What To Do When Served With Divorce Papers in Toronto

No couple who decides to get married plans to get divorced down the line. However, many relationships and marriages break down, making divorce the most sensible option to protect the welfare of all parties involved.

Divorce rates have been consistently declining in Canada. In 2020, 42,933 divorces were granted in the country, a significant decrease from the 56,937 recorded the previous year. Despite this decrease, divorce remains a reality for many couples.
Receiving divorce papers can take you by surprise. Read on to learn all about the Toronto divorce process and what you should do when your soon-to-be ex-spouse serves you with divorce papers.

How the Divorce Process Begins

The Divorce Act governs all divorce processes conducted in Canada. This act provides the general terms and conditions that all provinces and territories in the country follow.
However, your divorce will likely follow the specifics outlined in provincial laws. In Toronto, Ontario, your divorce process will fall under the Family Law Act.

To begin the divorce process, you must submit your application to the appropriate court while meeting the following conditions:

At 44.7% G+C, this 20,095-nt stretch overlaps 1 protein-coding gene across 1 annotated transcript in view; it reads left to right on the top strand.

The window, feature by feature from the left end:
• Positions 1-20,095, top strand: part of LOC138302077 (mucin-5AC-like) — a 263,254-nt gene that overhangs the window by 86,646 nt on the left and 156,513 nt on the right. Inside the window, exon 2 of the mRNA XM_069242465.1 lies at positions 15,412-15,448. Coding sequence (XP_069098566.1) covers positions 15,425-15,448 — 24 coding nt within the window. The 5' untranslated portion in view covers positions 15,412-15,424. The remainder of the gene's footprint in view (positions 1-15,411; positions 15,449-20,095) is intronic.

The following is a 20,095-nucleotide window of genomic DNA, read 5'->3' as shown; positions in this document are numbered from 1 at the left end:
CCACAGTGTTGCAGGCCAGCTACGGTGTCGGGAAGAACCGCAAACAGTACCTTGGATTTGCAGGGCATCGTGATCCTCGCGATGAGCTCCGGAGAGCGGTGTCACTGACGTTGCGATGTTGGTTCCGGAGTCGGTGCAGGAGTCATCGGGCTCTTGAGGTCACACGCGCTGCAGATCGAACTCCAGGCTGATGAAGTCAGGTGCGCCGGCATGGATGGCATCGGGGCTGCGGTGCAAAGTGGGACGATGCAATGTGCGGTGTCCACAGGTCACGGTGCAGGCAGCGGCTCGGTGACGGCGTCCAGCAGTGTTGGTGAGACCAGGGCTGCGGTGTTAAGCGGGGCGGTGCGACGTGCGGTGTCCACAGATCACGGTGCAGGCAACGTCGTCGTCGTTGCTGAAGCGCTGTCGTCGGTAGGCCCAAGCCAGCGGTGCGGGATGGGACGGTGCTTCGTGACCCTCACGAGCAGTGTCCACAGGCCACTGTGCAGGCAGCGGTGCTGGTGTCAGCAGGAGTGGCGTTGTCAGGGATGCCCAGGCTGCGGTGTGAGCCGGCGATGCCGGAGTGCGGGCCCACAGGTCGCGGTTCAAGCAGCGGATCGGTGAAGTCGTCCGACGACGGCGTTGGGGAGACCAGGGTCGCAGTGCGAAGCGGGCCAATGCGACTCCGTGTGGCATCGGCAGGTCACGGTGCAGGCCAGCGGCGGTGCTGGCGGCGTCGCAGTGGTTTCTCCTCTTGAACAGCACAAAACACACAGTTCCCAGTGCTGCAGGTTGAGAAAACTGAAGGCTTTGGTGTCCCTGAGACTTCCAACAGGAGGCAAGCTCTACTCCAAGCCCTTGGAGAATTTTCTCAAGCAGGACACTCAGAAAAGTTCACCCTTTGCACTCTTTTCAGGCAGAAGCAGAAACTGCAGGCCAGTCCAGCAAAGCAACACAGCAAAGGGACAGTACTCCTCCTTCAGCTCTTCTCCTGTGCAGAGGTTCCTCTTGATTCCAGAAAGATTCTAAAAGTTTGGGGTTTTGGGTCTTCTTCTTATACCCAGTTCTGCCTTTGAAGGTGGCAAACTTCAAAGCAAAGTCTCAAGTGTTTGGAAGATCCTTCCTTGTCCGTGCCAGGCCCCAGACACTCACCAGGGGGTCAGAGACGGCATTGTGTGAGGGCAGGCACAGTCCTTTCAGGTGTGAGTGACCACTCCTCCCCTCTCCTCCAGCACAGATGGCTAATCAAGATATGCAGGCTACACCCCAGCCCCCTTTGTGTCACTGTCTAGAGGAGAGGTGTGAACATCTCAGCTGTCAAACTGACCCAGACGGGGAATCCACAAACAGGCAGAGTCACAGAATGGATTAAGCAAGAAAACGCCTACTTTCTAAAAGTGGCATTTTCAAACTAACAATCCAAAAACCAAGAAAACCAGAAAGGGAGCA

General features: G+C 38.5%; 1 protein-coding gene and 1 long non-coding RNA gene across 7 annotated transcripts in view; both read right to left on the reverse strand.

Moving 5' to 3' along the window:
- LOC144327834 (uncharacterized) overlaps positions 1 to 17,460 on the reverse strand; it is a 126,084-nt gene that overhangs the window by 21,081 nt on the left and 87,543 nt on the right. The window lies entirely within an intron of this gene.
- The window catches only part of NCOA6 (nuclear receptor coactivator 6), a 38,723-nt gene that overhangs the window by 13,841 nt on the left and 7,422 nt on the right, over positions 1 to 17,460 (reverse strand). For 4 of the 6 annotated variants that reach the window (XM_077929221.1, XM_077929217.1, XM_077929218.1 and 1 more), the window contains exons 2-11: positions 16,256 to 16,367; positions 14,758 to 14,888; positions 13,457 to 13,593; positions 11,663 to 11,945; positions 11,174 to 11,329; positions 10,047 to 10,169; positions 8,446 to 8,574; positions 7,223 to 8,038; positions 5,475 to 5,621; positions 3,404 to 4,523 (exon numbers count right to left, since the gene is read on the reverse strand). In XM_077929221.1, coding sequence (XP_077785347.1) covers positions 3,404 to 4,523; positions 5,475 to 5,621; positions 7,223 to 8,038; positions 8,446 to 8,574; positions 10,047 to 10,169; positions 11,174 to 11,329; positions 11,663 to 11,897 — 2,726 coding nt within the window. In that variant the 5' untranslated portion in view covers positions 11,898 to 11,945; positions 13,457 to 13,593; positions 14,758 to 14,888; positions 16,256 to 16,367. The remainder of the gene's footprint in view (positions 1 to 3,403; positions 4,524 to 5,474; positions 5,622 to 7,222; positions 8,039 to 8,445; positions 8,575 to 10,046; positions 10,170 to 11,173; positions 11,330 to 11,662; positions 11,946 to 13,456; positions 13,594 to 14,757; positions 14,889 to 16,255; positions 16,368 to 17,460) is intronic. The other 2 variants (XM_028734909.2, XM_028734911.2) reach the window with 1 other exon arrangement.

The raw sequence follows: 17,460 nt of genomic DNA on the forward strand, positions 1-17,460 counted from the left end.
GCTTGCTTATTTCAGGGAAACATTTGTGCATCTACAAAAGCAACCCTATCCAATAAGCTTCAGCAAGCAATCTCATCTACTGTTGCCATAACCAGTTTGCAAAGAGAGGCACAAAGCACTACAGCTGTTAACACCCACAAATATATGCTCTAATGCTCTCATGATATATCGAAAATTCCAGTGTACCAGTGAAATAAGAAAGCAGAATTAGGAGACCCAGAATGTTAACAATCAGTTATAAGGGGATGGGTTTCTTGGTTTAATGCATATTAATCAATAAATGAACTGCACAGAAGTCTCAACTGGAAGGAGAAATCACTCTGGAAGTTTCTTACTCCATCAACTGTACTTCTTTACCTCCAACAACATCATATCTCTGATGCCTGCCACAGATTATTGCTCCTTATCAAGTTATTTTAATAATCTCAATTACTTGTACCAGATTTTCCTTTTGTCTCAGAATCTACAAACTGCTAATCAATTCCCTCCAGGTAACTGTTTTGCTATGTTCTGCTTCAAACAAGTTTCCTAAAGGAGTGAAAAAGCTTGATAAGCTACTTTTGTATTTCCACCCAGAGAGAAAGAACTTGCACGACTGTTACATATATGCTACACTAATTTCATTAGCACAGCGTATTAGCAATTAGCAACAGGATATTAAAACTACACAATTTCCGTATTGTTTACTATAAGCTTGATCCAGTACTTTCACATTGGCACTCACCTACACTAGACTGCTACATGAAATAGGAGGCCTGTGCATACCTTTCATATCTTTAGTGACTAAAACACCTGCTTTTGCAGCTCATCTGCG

- Your marriage experienced a breakdown
- You married your spouse legally under Canadian law or in another country recognized by the Canadian government

If you plan to serve papers to your spouse, consult a divorce lawyer in Toronto to guide you.

Grounds for Divorce

Marriage breakdown is the one ground for divorce in Canada, making the application a no-fault petition. However, you or your spouse will need to prove the breakdown of your marriage.
Meeting any of the following criteria allows you to establish evidence of a marriage breakdown:
- Living apart for at least one year
- Adultery
- Physical or mental cruelty

For a divorce application based on living apart, you and your spouse could still live together for 90 days before or after filing your application. During this period, you may attempt to resolve things.
However, you can continue the divorce if this attempt fails. Make sure to consult a lawyer when doing this to avoid possible complications.

What To Do After Getting Served

Getting served with divorce papers means your spouse has begun the divorce proceedings. They have filed the necessary documents with the family court. Your spouse is now the claimant or applicant, and you are the respondent.

Accepting the divorce papers gives you 30 days to file an answer. You may also refuse to accept the documents, but this action will not stop the divorce process from continuing.

Check and review the documents

Upon receiving the document packet, open it and check what it contains. It should have all the necessary information concerning your spouse, marriage, children, or separation (if you decided to separate beforehand).
It may also contain your spouse’s special requests concerning the divorce terms, like child support, alimony, custody, and division of property and assets.